'Partners for Change' Fellows Connect Public Service with Academic Success
Mayra Mahmood, a Colin Powell School 'Partners for Change' fellow and student of architecture, explores the future of "building green" in urban environments while working for right-now solutions in her community.
When Mayra Mahmood, an Urban Sustainability fellow with the Colin Powell School’s Partners for Change program, moved from Islamabad two years ago to study architecture at City College, she arrived with an intimate knowledge of the need for improved sustainability in urban environments. She merely had to picture the home she grew up in.
“Like most houses in Pakistan, it wasn't designed by an architect, so there were always problems with the heating, cooling, electricity, and [plumbing],” Mahmood says. “My mother was always struggling to fix something.” Additionally, dwindling reserves of natural gas due to an energy crisis in Pakistan often leaves homes and public buildings dark and cold when electricity is unavailable. “We never constructed cities to thrive without these amenities,” she said, “We just kept building concrete jungles, ignoring our historic architecture and our environment.”
Though Mahmood’s major is housed in the Bernard Spitzer School of Architecture, she has found another home at the Colin Powell School through a fellowship in the Partners for Change program, an initiative designed to harness the energy of CCNY students and the resources of the university for the community in innovative ways. Under the guidance of program manager Rochelle Smarr, the program connects students with a devoted leader-in-residence in one of five key areas: health justice, economic development, college action and success, urban sustainability, and international development. Each leader-in-residence is a professional in his or her field who mentors and guides a group of students through a community-based project.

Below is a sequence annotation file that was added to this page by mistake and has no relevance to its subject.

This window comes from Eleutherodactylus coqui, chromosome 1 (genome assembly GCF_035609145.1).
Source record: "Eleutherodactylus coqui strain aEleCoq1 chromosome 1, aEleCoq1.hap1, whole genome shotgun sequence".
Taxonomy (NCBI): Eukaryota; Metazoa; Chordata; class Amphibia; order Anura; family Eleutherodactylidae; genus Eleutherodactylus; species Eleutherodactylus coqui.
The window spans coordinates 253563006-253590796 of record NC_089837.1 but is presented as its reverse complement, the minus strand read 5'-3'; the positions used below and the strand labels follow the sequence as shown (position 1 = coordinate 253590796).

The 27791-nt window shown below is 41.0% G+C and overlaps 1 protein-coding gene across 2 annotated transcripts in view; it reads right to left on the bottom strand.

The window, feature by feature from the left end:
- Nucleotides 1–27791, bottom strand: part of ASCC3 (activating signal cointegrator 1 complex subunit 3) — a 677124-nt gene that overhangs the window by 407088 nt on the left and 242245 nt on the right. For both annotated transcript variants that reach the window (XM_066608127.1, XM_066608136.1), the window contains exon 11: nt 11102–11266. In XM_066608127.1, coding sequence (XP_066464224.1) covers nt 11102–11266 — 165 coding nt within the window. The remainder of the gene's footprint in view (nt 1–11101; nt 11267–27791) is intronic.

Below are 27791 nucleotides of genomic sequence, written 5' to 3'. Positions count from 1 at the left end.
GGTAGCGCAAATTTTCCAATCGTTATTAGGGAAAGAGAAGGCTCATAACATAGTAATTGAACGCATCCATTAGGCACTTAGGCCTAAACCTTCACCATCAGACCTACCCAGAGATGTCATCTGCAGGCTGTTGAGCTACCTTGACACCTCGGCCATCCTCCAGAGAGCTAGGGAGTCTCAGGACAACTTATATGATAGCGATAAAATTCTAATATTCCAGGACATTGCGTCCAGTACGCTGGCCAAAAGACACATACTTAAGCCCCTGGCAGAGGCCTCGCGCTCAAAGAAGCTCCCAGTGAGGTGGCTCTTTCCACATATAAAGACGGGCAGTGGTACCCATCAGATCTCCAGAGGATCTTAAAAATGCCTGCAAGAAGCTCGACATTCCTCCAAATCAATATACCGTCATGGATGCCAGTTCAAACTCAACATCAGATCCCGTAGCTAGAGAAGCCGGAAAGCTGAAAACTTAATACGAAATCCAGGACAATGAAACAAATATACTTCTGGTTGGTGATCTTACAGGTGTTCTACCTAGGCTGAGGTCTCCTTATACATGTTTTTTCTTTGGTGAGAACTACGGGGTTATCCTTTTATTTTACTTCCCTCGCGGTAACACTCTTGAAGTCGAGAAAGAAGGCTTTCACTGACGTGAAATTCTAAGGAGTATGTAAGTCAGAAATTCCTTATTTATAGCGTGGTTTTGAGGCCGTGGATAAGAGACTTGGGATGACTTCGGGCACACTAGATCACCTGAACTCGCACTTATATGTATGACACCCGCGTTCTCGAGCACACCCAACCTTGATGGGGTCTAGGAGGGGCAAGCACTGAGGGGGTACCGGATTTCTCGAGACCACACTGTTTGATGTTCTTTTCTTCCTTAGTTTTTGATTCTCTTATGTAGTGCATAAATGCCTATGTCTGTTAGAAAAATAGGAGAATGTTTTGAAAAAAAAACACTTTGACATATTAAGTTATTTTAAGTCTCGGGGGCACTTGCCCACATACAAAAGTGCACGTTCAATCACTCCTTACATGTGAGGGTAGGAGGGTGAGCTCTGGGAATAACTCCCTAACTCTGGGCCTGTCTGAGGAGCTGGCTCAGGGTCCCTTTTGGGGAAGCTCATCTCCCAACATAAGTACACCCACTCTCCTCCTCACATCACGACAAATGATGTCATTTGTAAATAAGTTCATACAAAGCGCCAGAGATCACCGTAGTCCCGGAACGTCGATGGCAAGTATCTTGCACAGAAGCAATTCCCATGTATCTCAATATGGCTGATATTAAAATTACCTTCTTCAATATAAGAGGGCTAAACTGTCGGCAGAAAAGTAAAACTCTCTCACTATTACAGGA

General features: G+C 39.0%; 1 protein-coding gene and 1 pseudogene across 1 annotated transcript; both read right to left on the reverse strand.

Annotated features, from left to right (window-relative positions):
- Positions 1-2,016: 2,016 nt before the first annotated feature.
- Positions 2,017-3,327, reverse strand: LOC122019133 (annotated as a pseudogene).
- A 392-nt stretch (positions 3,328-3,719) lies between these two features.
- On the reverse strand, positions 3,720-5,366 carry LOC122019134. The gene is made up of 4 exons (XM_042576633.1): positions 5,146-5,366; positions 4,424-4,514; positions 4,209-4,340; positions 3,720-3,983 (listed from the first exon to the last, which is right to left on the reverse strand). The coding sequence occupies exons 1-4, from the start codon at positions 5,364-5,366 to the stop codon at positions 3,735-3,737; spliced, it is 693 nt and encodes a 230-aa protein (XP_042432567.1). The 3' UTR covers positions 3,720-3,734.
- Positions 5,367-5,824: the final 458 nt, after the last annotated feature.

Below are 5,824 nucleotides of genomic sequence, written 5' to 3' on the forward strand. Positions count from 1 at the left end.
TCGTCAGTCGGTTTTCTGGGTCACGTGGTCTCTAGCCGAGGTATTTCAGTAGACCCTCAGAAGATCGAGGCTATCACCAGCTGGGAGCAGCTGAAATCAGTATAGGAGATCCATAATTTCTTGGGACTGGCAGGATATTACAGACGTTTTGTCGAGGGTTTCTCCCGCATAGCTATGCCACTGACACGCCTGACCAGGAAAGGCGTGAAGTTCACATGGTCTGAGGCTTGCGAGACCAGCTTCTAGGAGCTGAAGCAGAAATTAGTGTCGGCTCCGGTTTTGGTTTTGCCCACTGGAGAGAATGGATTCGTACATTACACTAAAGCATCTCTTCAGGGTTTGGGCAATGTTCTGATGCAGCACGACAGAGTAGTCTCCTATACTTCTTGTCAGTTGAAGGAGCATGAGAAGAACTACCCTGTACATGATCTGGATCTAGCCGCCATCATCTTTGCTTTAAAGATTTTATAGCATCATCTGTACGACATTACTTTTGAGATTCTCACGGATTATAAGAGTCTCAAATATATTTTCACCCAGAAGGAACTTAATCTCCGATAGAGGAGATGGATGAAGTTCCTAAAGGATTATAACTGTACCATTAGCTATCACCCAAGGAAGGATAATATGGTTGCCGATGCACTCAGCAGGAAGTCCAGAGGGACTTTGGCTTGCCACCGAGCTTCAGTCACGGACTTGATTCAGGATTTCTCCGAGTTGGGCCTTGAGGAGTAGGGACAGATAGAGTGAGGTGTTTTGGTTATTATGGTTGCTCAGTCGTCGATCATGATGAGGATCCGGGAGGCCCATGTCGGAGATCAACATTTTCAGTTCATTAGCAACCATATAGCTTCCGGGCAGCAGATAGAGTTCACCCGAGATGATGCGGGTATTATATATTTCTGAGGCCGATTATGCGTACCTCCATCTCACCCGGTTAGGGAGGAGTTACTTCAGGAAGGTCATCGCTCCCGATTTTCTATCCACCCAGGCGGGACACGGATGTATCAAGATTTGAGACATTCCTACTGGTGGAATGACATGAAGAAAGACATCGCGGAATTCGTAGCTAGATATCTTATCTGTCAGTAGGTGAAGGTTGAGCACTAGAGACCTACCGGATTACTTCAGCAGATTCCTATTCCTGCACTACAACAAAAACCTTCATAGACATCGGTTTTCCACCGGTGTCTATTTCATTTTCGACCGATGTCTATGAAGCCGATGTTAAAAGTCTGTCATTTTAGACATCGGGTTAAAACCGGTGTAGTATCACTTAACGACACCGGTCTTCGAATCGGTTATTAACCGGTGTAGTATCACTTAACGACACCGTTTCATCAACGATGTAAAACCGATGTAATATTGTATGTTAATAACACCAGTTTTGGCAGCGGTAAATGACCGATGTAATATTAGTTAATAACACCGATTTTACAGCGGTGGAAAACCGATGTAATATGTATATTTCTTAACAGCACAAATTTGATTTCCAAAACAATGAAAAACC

“In these past six months, the Powell School has helped me gain a more complete understanding of what it means to build sustainably,” Mahmood said. “It’s not just about the climate, but also about the social and cultural environment. The fellowship helps connect me to people in my community, Harlem, to help them with problems they're facing now."
Broadening definition of academic success
Mahmood’s attraction to the dynamism of the Partners for Change program is echoed in applications from other students seeking these fellowships: they want to expand their definition of academic success beyond acing tests and begin to apply their knowledge to projects and issues that are often deeply resonant. Mahmood, in fact, returned home to Islamabad between semesters this year to study regional methods of “green building,” many of which, perhaps surprisingly, are centuries-old. “Pakistani and Indian architecture from the Mughal dynasty was perfect in terms of sustainability,” Mahmood said. “The architecture responded to the climate and the surrounding environment. Without electricity or gas, they were able to create systems that met their needs.”
Last semester, Mahmood, along with two other fellows, interned with West Harlem Environmental Action (WE ACT for Environmental Justice), a community-based organization whose mission is ensuring “people of color and/or low-income community members participate meaningfully in the creation of sound and fair environmental health and protection policies and practices.” Other community partner internship sites include Sustainable South Bronx, the International Rescue Committee, Lower East Side People’s Federal Credit Union, and the New York Academy of Medicine.
A fellowship 'for everyone'
Instead of becoming the next “starchitect,” Mahmood says, her heart remains with her mother and others in need of green building solutions as the world faces the next set of challenges: overhauling energy policies developed in the Industrial Age and further investing in new energy technologies.
Mahmood considers her Partners for Change fellowship an integral ancillary to her studies in architecture, and a step forward on her professional path. "Public service is what I came to City College to do," Mahmood said. "What attracted me to this fellowship was its unique focus on public service. While many other scholarships focus on GPA or professional development in a certain major, the Partners for Change fellowship is different: it's for everyone, not a particular major or group of honor kids."